Budapest, 21 December 2020 – Based on the indicators examined by the MNB, the level of cyclical systemic risks is low, especially in view of the coronavirus pandemic and its negative financial and economic effects. Therefore, the MNB's Financial Stability Board will keep the countercyclical capital buffer rate at 0 percent from 1 January 2021.
The Financial Stability Board (FSB) of the Magyar Nemzeti Bank (MNB) has left the 0-percent countercyclical capital buffer rate applicable in case of domestic exposures unchanged. The main indicator on which the decision is based, i.e. the credit-to-GDP gap is showing an accelerated closure; however, this cannot be considered as a sign of overheating. Instead, the evolution of the indicator could be explained by the continued but slower growth of credit, the decline in nominal GDP due to the pandemic, and the decline in the estimated trend of credit-to-GDP. The set of overheating and vulnerability indicators in the MNB's cyclical systemic risk map, which cover other relevant information, indicated a slightly increasing but still low level of cyclical systemic risk, despite the persistence of lending activity and the economic shock stemming from the coronavirus pandemic.
Therefore, the increase of the capital requirement is not justified, and no process indicating the need for intervention can be observed. Based on the data available, lending to the economy is not overheated, and the growth of the credit stock is supported by the payment moratorium, as well as the credit incentives of the government and the central bank.
The spread of the global coronavirus pandemic, which became global by March 2020, and its first wave had severely negative economic and financial consequences. The emerging economic shock resulted in a significant contraction of GDP in the second quarter of 2020 also in Hungary, and even with the payment moratorium introduced by the Government, it still had a significant dampening effect on the growth of bank credit. The so far experienced and the uncertain future effects of the pandemic significantly affect the state and evolution of both the business and financial cycles. This also influences the indicators underlying decisions related to the countercyclical capital buffer, and the decisions related to the buffer rate setting.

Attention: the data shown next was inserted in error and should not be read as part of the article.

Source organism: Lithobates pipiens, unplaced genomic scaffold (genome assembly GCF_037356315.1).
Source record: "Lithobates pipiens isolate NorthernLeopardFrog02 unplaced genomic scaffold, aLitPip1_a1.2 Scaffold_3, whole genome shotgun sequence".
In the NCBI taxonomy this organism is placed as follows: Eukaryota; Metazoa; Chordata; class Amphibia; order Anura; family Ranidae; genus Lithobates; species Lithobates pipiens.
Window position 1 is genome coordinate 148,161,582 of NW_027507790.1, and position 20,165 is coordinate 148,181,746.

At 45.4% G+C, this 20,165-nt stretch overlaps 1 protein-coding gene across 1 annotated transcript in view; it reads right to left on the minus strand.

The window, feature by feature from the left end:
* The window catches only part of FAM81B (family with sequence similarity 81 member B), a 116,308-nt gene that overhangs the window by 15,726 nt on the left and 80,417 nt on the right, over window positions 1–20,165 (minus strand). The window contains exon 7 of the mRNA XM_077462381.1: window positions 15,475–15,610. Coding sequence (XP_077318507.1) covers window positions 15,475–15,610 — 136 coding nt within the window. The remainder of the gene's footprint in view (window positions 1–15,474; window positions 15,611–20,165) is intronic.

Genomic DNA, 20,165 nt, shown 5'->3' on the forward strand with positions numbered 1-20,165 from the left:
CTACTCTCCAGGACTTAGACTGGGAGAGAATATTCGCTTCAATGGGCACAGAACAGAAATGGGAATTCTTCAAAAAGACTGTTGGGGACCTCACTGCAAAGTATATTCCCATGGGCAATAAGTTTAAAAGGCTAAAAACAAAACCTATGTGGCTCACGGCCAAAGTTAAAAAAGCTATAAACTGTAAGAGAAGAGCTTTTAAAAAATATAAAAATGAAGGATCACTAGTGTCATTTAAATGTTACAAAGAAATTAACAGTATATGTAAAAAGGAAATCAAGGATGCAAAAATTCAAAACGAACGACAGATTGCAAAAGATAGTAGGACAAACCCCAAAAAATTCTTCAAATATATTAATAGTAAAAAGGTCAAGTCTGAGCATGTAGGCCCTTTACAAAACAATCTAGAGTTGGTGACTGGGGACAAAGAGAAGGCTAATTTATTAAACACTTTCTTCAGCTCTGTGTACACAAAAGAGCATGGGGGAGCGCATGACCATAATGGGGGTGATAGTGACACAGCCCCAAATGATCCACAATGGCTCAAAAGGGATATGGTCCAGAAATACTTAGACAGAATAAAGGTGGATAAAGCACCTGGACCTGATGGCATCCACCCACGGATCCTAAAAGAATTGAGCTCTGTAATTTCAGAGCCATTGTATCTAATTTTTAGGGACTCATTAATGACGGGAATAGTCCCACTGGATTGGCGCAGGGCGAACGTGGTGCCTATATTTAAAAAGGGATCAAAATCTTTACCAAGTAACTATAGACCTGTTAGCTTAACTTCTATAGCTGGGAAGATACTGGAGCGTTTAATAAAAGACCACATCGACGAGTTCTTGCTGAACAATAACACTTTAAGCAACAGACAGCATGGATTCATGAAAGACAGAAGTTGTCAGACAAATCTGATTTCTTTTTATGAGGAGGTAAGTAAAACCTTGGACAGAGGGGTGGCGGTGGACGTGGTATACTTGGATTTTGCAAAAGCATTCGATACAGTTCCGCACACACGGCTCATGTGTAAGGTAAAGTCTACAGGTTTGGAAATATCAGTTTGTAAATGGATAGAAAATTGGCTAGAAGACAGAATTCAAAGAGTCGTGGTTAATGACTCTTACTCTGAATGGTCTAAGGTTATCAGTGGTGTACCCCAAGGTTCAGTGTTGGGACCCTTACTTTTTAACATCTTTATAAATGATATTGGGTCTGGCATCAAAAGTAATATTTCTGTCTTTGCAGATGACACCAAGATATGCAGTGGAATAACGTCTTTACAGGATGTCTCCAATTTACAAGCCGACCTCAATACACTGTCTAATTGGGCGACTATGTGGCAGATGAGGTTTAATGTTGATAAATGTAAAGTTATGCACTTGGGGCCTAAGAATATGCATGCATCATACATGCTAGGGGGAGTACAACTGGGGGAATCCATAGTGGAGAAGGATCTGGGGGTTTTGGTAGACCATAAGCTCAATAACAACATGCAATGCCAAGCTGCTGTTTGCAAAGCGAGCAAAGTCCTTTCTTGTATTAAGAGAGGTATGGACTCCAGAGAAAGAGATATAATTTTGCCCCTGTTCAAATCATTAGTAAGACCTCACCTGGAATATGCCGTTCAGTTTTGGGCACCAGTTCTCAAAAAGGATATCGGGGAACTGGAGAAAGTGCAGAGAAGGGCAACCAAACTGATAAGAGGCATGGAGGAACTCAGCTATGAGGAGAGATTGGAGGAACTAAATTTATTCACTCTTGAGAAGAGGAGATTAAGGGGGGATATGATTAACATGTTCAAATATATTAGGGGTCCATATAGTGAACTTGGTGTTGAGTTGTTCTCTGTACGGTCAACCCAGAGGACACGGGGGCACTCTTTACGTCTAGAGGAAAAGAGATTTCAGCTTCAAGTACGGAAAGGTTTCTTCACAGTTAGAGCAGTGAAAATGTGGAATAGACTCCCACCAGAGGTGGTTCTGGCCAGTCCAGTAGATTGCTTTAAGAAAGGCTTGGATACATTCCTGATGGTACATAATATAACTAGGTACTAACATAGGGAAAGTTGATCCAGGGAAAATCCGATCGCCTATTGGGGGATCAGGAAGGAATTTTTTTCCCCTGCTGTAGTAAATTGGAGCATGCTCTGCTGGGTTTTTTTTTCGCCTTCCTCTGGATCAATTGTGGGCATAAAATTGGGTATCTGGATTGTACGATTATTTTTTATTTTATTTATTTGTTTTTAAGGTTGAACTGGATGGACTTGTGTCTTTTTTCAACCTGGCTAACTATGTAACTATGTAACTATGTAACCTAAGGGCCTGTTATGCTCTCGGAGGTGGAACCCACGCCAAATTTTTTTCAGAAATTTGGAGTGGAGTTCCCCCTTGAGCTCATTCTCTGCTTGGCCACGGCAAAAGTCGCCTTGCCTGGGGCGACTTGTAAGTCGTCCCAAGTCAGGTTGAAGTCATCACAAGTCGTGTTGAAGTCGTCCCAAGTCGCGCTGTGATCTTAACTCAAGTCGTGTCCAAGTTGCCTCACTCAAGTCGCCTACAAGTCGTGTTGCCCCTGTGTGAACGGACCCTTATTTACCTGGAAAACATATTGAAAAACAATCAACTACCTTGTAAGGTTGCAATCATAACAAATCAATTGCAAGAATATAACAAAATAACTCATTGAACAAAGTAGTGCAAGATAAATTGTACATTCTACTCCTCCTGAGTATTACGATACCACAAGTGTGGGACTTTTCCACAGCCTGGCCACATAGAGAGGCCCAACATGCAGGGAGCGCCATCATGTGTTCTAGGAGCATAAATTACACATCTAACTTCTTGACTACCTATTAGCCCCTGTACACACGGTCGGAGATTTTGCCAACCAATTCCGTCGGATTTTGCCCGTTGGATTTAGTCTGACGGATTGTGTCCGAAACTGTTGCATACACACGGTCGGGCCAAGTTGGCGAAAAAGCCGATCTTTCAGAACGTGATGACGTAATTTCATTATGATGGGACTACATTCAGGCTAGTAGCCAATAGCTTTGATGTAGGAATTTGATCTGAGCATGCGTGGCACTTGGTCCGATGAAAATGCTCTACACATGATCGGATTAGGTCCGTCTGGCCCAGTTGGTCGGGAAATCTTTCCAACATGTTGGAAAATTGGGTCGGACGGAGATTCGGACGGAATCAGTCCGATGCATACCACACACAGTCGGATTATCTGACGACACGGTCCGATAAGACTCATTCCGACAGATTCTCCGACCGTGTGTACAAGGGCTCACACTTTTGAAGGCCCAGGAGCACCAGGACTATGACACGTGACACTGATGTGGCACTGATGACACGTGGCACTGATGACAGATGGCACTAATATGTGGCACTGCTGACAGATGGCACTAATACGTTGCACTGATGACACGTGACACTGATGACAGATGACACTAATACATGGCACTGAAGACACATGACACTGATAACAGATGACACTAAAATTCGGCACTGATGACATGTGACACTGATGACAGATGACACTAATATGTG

The MNB regularly monitors and evaluates the cyclical systemic risks of third countries outside the European Union (EU). On the one hand, the financial processes of these countries may also have an impact on the development of the risks of the Hungarian banking system, and on the other hand, the authorities of these countries operate in a different legal and prudential framework from those of the EU Member States.
During the 2020 review, the MNB did not change the list of material third countries (Albania, Montenegro, Russia, Serbia and Ukraine) for the domestic banking system. Based on the evaluation by the MNB – and by the European Systemic Risk Board for Russia as a material country at the EU level –, the current level of cyclical systemic risks in these countries is low. Like the domestic situation, the pandemic affects the business and financial cycles of these countries in such a way that the need to determine an effective capital requirement in these markets is also expected to be postponed. It is therefore still not justified to require a countercyclical capital buffer for domestic banks for exposures to counterparties in third countries outside the EU.
The purpose of the countercyclical capital buffer is to increase the stability and resilience of the financial intermediary system across credit cycles. The MNB reviews the rate of the countercyclical capital buffer quarterly in case of Hungarian exposures.
Magyar Nemzeti Bank